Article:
A Faribault businessman is suing Rice and Le Sueur counties, the city of Faribault and Steele and Waseca counties’ Human Services agency, alleging racial bias influenced an investigation of his former daycare center’s record keeping and led to unsubstantiated charges he’d defrauded the state of Minnesota.
Abdullahi Ali Hussein believed he was living the American dream.
At 20, he left his native Somalia for America. Six years later, he was swearing an oath of allegiance to the U.S.
By 2012, Hussein was a Faribault business owner, operating Lyndale Halal Market and buying Kids Avenue Learning Center, which he renamed Hyatt Daycare. The daycare was so successful that in 2016 he was operating a Minnesota Department of Education Early Head Start program out of the center and it became four-star rated. He joined the city’s Chamber of Commerce and took a seat on its board.
But that dream was short-lived. Hussein can pinpoint its end almost to the minute — shortly after 6 a.m. Oct. 5, 2017 — that’s when officials from the Minnesota Department of Human Services, Rice County and the Faribault Police Department first knocked on his door, serving a warrant to search his daycare center.
In the lawsuit filed late last month in U.S. District Court, Hussein alleges that the city of Faribault; Rice, Ramsey and Le Sueur counties; Minnesota Prairie County Alliance and DHS targeted his business solely because of his race and its reliance on public assistance benefits. The business, he says, was surveilled by investigators and that a camera was placed across the street from the center to try and catch him taking in fewer children than he was reporting in attendance.
According to law enforcement, a MnPrairie fraud prevention investigator noticed irregularities in Hyatt’s billing and approached Faribault police about the alleged deceit. MnPrairie serves as the Human Services department for Steele, Waseca and Dodge counties.
Hussein says the allegations were part of a statewide pattern in which Somali-owned childcare centers receiving state assistance were singled out and investigated. The following spring, a Minnesota Department of Human Services employee told state legislators that Somali daycare operators throughout Minnesota were defrauding the state and sending millions to fund terrorists overseas.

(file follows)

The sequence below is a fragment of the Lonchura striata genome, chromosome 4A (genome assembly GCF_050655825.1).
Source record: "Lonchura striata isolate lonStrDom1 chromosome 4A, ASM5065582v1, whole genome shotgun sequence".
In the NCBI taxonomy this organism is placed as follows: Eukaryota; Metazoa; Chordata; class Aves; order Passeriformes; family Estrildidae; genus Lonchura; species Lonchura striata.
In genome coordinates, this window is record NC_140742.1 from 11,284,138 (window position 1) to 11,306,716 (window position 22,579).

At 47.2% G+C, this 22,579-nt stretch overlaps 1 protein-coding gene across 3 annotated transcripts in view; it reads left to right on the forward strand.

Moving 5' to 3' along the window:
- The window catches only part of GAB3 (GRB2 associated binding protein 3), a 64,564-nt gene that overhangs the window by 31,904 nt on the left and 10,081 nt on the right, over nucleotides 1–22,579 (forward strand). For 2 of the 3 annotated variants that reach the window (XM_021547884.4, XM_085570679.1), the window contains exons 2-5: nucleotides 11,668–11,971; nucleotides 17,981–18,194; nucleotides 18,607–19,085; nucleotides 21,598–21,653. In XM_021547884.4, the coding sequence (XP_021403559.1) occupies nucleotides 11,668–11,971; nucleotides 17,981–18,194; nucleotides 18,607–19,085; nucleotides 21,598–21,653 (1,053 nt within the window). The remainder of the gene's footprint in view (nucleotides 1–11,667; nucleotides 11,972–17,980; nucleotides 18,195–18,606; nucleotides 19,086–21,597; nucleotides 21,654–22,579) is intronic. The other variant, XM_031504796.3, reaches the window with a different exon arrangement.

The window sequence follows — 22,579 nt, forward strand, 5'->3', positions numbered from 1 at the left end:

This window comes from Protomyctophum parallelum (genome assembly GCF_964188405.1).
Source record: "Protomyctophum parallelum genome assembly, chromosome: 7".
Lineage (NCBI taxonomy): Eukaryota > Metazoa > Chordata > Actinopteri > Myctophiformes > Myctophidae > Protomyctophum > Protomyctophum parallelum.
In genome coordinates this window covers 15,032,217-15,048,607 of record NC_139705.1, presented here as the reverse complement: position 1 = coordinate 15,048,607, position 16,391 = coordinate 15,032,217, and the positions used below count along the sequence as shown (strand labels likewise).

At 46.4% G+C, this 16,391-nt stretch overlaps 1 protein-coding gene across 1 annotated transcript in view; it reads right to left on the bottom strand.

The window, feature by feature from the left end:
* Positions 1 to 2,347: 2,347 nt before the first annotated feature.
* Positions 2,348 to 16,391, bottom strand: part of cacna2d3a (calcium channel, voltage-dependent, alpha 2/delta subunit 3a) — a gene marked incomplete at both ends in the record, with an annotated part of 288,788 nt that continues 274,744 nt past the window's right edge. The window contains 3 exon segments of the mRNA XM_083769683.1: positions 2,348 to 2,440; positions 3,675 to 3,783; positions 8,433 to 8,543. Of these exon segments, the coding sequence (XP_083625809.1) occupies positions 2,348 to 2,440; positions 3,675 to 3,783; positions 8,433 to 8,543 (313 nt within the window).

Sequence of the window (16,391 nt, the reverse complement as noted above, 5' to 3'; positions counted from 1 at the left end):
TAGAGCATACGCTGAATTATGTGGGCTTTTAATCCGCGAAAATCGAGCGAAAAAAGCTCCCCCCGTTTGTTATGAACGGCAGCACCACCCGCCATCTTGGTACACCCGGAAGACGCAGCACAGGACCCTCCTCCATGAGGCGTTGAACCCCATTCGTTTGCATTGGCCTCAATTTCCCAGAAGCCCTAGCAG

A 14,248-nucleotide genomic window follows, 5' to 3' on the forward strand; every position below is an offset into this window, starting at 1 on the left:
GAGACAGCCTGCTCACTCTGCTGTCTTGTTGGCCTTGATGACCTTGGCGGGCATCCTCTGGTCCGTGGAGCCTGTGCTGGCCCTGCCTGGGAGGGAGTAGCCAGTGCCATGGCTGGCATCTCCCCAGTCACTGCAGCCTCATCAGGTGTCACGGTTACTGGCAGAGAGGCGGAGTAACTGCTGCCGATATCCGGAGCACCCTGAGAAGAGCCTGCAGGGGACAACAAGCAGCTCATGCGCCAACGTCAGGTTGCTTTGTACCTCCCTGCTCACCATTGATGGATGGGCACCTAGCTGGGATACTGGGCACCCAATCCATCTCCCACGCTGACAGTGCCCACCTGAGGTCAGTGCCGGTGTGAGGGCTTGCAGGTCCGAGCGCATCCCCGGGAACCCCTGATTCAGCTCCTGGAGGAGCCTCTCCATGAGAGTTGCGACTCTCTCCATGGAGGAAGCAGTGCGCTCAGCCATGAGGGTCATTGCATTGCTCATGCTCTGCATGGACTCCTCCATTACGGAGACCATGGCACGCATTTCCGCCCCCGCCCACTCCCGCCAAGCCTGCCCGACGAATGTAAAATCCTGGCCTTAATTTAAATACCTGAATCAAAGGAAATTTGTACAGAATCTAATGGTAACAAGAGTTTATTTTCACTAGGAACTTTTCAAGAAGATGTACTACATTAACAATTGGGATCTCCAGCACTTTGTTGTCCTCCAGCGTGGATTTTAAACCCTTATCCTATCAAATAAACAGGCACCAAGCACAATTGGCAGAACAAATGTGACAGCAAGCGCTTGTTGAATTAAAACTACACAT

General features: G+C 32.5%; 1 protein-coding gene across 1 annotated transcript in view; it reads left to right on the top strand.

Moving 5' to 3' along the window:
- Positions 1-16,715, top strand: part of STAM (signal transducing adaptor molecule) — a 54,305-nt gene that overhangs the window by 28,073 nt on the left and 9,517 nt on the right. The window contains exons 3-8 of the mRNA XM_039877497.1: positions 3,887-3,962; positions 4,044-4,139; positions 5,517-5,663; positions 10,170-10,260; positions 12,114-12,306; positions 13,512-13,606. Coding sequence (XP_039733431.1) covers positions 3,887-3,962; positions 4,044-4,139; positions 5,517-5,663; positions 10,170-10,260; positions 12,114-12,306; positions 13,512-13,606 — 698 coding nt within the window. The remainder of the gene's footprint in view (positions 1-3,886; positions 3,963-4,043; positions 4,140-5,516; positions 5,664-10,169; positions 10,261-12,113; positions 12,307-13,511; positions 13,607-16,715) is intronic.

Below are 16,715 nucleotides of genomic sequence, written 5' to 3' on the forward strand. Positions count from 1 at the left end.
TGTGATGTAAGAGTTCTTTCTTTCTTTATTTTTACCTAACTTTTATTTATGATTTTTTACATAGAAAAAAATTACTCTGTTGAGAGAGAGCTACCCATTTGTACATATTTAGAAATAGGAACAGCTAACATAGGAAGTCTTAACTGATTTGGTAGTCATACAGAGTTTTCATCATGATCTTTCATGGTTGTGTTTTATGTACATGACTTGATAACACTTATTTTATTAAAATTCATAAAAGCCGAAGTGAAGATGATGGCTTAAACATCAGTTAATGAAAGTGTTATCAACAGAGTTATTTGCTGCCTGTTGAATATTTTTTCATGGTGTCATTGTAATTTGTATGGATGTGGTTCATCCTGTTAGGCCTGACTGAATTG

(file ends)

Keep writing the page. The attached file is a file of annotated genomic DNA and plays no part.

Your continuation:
While the State Auditor couldn’t substantiate the claims, its report, released in March 2019, came too late for Hussein, who by then was dealing with criminal charges later dismissed almost out of hand by a Rice County judge.
Authorities, in the October 2017 search warrant, wrote that over a four-day period that July, State Bureau of Investigation agents found Hyatt Daycare over billed area Human Services departments for 63 children living in Rice, Le Sueur and Steele, defrauding the state of at least $1,500.
At the time, authorities said they suspected that was the tip of the iceberg.
Hussein alleges that the Human Services departments in Rice, Le Sueur and Ramsey counties and MnPrairie quickly revoked Hyatt’s participation in the state’s Child Care Assistance Program, which reimburses child care centers for caring for qualifying low-income children. Less than two days after the search warrant was executed, Hussein says his business was on life support.
Because 95% of the center’s clients were enrolled in the state assistance program, their parents withdrew them from Hyatt and found other providers.
According to the lawsuit, none of the defendants reviewed evidence taken during the search before revoking Hyatt’s Child Care Assistance Program authorization. An appeal wasn’t permitted, he says he was told by DHS.
“Defendants knew that revoking Hyatt Daycare’s ability to participate in CCAP would effectively caused Hyatt Daycare to close,” according to Hussein’s court filing.
He alleges that the revocation was planned, agreed to prior to the law enforcement’s search and that it was racially motivated with the intent to shut Hyatt down.
By the end of October 2017, Hussein issued a statement to the Faribault Daily News which read in part that “any claims of manipulation are simply false.”
In July 2018, Rice County prosecutors charged Hussein with fraudulently over billing the state for child care by $5,265 in July 2017.
In April of the following year, Minnesota District Court Judge Christine Long dismissed the case for lack of probable cause, finding documentation from investigators rife with problems: missing records, poor-quality surveillance video, records that didn’t specify the children attending and absent, and investigator errors and omissions.
The judge also noted that while some children were marked present when they were absent, the opposite was also true.
“The reasonable inference is that the parents or the teachers erred in recording the attendance, not that the defendant intentionally defrauded the [Child Care Assistance Program],” she wrote, latter adding that “When the state’s evidence is so lacking that there is not even probable cause to support certain elements of the charged crime, the defendant should not have to defend against the charge.”
Hussein is seeking a jury trial and an unspecified monetary award.
Each of the six defendants has 21 days to file a response with the court.